Australia’s real status as a submissive ally

May 19, 2023
Japan,Australia,USA and India Quad plus countries flags.

Like the occasional failure of a president to pronounce the name of our prime minister, US President Joe Biden cancelling his attendance at the QUAD is a reminder that America needs to balance bilateral relationships with 192 nation states and that up to 20 flatter themselves that their relationship is a special one.

One time candidate for the Republican nomination Senator Marco Rubio of Florida this week warned about China’s mounting economic strength in an opinion piece in Nine Media. Rubio referred to American allies and economic powerhouses in Asia. Any Australian reader might have assumed Australia would be listed. But we weren’t. The Senator was referring to Japan and South Korea, it having escaped his notice that Australia defines itself as a dependable, rusted-on US ally. As for “economic powerhouse,” our economy is roughly the same as Korea’s and our GDP per head double.

When Ambassadors Hockey and Sinodinos were handing out Australian lapel badges in the corridors of the Capitol they must have missed the office of this totemic figure, even though in the 2016 nomination contest he was probably the most nimble debater and at 44 had a long future in a party now picking a 76 year old as its nominee. If Rubio doesn’t reel-off Australia as an Asian ally, or if he imagines the size of our economy renders us less weighty than Korea, the assumption we are America’s most loved partner- always a myth- has little resonance in the US capital itself.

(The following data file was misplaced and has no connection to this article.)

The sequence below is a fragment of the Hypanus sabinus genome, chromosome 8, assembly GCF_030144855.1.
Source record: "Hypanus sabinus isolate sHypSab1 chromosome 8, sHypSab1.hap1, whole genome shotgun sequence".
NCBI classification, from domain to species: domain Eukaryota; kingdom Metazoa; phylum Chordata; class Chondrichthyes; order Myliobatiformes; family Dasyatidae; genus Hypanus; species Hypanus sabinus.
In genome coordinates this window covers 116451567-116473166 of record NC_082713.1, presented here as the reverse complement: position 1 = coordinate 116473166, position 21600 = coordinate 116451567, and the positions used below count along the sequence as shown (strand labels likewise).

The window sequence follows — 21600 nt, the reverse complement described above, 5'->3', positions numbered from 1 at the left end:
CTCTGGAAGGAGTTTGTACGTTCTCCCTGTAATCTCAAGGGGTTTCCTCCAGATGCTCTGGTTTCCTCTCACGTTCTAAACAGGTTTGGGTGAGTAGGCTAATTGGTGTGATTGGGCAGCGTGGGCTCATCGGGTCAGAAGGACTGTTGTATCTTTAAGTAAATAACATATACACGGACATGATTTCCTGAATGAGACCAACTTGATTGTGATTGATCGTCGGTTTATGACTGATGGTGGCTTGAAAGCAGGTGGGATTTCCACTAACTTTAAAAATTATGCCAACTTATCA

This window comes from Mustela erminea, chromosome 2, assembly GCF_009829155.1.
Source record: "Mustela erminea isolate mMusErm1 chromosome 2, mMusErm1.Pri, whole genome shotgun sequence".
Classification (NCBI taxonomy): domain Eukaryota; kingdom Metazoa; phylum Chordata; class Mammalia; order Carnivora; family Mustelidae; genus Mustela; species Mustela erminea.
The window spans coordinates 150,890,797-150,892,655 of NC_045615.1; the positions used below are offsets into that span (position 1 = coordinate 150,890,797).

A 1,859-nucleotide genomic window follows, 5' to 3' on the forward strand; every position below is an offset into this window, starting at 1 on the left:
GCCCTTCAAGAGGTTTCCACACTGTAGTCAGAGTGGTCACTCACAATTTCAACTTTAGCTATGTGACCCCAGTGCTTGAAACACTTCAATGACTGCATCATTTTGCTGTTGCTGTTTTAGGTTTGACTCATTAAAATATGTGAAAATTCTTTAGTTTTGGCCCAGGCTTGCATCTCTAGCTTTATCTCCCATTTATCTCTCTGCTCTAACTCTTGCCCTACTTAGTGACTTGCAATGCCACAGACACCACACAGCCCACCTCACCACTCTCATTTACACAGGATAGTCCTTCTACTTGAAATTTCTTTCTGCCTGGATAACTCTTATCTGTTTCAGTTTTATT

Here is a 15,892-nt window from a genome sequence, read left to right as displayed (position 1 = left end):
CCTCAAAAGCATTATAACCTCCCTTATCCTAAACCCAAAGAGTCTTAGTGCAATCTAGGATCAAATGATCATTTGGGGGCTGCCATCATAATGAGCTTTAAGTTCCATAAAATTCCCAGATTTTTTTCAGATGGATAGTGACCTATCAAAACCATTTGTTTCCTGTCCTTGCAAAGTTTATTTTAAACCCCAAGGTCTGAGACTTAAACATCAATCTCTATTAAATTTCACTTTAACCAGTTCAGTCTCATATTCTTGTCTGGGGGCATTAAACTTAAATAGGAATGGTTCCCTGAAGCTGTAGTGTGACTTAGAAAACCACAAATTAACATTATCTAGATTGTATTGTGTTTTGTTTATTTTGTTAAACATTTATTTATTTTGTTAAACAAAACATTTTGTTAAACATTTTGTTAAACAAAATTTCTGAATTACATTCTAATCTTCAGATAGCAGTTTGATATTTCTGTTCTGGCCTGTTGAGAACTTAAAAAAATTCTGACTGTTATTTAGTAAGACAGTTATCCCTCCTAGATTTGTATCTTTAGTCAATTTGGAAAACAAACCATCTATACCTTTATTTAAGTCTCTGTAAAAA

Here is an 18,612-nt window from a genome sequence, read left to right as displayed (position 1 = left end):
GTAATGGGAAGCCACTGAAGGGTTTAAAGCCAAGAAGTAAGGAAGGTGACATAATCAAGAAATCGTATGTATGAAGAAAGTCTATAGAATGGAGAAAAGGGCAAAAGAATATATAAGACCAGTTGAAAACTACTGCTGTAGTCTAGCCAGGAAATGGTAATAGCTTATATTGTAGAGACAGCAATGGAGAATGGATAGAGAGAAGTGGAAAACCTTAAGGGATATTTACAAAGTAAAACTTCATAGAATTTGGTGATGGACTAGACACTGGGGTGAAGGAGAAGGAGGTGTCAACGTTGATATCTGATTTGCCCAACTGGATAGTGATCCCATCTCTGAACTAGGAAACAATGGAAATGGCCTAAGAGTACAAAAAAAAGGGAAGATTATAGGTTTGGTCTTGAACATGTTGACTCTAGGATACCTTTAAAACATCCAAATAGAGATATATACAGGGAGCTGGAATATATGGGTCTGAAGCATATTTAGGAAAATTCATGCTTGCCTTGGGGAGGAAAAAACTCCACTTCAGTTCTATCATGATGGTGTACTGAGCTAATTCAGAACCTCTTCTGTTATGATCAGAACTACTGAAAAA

Like the occasional failure of a president to pronounce the name of our prime minister it’s a reminder that America needs to balance bilateral relationships with 192 nation states and that up to 20 flatter themselves that their relationship is a special one.

Cancelling his attendance at the QUAD was necessary given the crisis in Washington. It’s useful if it reminds Australians the QUAD is not what our media imagine. When I was interviewed on Sky on Thursday the host referred to “the QUAD alliance.” I enjoyed pointing out that it was not an alliance. It was not a security pact. It couldn’t be described as a partnership. It was a forum for consultations.

For middle-power Australia any forum is valuable to explain our values and defend our interests. Implicitly the existence of the QUAD sends a message to China that something more might be made of this diplomatic talking shop if Chinese behaviour warranted it.

Four nations of the Indo Pacific in regular consultation is International Relations 101, a cautionary symbol to a rising power. But it’s not going to take priority with the White House when America’s extreme polarisation produces a crisis in a system of government wrapped around a 1789 constitution in which an executive is not defined by control of a budget.